People with similar faces share genetic similarities in DNA even if they are not related

Have you ever seen someone you thought you knew, only to find out that it was just someone who looked a lot alike? Many of us have seen double calling from loved ones, family members, and even ourselves. Now a study revealed that these doubles (doppelgängers ) not only look alike, but also likely have very similar DNA, and even share personality traits.

Researchers from the Josep Carreras Leukemia Research Institute in Barcelona revealed in an article published in the journal Cell Reports that the strong facial resemblance is associated with shared genetic variants.

The researchers wanted to answer the age-old question of whether we are “born” or “made”; that is, how much our genes “weigh” and how much upbringing is in how we end up being. That is why the doubles without family relationships were a huge clue to follow to shed light on this question.

“These results will have future implications in forensic medicine – reconstructing the face of the criminal from DNA – and in genetic diagnosis – the photo of the patient’s face already gives you clues about the genome he has -“, ​​said Dr. Manel Esteller, lead author of the study.

For decades, the existence of individuals who resemble each other without any family ties has been described as a proven fact, but anecdotal and without any scientific justification. However, the irruption of the Internet and social networks has caused thousands of personal photographs to be shared all over the world and has shown that the existence of “copies” between the faces of humans is more frequent than is believed.

In their new study, the team set out to characterize these random pairs who objectively share facial features, at the molecular level. The group of specialists recruited 32 look-alike couples who had been photographed by François Brunelle, a Canadian artist who has been photographing look-alikes since 1999.

The Spanish researchers used three different facial recognition algorithms to determine an objective measure of similarity of the couples. Participants also filled out lifestyle questionnaires and provided saliva samples for DNA analysis. “This unique set of samples allowed us to study how genomics, epigenomics, and microbiomics can contribute to human resemblance,” added Esteller.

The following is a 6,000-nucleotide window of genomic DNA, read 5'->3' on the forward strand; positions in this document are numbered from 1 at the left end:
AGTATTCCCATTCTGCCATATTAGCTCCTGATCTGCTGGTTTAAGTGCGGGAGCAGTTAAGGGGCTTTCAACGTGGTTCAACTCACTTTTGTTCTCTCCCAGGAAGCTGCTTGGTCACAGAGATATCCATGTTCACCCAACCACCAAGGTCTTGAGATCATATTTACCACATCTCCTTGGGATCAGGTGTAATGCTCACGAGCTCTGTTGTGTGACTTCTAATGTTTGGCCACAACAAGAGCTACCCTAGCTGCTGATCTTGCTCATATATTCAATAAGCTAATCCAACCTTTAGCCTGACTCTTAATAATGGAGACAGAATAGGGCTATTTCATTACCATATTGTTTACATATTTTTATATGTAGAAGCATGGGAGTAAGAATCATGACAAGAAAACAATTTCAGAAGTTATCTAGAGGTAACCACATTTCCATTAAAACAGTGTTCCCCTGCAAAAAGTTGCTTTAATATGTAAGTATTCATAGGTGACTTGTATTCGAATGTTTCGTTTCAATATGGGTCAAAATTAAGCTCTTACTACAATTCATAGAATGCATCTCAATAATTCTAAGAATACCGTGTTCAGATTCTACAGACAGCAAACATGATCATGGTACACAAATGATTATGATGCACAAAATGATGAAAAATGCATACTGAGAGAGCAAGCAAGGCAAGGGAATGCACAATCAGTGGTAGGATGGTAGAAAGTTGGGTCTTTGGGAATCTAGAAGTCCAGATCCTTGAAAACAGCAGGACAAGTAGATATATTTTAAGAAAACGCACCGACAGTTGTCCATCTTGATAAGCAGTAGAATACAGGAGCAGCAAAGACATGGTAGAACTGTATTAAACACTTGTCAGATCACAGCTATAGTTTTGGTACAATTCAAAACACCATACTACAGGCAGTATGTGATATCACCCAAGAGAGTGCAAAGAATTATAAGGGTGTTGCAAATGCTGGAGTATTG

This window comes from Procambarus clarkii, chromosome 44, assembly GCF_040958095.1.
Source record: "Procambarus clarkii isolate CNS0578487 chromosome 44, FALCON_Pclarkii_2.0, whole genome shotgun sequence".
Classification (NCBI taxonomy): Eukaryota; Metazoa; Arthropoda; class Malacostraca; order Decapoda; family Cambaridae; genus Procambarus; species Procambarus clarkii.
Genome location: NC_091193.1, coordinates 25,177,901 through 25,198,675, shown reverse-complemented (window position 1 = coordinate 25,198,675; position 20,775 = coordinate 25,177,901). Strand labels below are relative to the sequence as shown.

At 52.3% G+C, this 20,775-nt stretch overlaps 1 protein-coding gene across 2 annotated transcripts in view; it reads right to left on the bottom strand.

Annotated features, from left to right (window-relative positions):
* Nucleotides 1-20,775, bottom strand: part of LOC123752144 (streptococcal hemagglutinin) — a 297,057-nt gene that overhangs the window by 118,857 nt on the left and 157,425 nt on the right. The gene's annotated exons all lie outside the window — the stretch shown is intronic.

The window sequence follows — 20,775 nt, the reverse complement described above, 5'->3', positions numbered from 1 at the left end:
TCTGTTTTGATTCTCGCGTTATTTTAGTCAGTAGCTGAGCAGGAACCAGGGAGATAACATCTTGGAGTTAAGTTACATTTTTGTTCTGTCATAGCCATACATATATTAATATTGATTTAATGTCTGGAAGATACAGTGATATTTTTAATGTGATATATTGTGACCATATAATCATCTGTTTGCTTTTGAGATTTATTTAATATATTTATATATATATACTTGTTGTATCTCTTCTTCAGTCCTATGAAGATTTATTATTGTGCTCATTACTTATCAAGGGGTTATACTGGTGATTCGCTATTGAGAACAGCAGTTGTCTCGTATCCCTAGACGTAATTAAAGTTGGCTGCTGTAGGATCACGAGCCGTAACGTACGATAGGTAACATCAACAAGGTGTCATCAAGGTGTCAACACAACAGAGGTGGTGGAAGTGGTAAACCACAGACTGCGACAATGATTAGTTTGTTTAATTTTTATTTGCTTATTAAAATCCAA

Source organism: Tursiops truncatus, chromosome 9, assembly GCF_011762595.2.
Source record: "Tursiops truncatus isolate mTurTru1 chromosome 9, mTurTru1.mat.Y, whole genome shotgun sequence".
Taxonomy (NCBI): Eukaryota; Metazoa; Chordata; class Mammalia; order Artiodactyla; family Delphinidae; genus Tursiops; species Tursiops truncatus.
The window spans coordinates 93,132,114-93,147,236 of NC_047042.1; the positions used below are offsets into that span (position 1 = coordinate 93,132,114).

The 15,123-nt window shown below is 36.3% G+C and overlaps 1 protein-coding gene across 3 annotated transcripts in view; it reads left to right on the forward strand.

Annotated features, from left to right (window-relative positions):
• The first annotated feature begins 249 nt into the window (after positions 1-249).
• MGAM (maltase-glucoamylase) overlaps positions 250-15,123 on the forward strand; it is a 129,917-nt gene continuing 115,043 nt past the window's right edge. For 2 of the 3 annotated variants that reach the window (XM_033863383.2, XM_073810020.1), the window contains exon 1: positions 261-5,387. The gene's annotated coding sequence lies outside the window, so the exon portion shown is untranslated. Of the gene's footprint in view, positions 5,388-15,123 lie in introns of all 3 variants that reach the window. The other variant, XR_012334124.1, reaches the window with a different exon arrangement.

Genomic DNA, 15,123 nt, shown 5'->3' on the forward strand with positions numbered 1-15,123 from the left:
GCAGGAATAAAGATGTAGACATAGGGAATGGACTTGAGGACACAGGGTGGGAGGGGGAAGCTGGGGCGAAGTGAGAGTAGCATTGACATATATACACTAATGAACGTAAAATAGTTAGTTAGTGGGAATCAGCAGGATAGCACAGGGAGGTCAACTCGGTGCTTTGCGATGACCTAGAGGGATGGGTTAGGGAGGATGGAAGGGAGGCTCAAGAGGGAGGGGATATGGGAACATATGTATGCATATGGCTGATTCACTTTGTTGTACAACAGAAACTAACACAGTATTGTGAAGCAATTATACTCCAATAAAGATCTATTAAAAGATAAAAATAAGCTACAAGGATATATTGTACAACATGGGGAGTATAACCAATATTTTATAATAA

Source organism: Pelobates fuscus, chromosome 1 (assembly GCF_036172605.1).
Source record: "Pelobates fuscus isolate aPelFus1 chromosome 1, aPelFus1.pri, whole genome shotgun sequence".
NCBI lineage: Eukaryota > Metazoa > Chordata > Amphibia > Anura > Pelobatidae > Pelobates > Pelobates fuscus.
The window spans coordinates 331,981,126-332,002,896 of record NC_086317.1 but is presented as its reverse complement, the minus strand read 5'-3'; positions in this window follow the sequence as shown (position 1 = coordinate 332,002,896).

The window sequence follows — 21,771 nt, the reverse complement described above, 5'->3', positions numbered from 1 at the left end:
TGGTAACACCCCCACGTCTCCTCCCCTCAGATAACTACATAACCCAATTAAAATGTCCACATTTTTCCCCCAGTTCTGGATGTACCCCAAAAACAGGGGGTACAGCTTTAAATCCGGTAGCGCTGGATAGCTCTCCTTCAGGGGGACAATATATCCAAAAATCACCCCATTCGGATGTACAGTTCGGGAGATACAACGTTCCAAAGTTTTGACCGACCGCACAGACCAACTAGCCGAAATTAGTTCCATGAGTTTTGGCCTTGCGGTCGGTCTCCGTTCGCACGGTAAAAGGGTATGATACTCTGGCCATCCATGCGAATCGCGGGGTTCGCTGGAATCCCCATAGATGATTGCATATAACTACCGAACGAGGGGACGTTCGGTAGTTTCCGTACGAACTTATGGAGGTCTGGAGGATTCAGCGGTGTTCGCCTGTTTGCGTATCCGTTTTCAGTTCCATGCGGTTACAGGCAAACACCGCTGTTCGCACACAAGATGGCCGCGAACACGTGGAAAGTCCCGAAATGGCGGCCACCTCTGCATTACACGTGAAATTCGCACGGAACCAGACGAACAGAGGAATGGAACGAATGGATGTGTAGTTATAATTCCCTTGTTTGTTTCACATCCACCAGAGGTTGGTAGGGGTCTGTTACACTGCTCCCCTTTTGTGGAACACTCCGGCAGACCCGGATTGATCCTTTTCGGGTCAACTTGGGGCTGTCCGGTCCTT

The results revealed that the similar couples shared similar genetic compositions, or “genotypes.” However, they differed in DNA methylation (the regulation of gene expression) and in the landscapes of the microbiome (communities of bacteria, viruses, and fungi).

Physical traits, such as weight and height, and behavioral traits, such as smoking and education, were correlated among the lookalikes. This suggests that shared genetic variation is not only related to similar physical appearance but may also influence common behaviors and habits.

“Our study provides a rare insight into human similarity by showing that people with extremely similar faces share common genotypes, while being discordant at the level of the epigenome and the microbiome,” said the expert, who is also an ICREA research professor of Genetics at the University of Barcelona.

Although the researchers highlight several limitations of the study, such as the small sample size, the use of 2D black-and-white images, and the lack of diversity among the participants, they hope that the results may prove useful for future studies in the fields of biomedicine, evolution and even forensic medicine. Along these lines, Esteller concluded: “The final challenge would be to predict the structure of the human face based on the multi-omic landscape of the individual”.

The study comes shortly after researchers revealed that the chance of finding your doppelganger is one in a trillion. Teghan Lucas, a doctoral student at the University of Adelaide Medical School, conducted the study using a large database of facial and body measurements from almost 4,000 individuals, combined with mathematical equations, and found that using a combination of eight metric facial features, the probability of finding two faces with the same measurements in the general population was less than one in a trillion.

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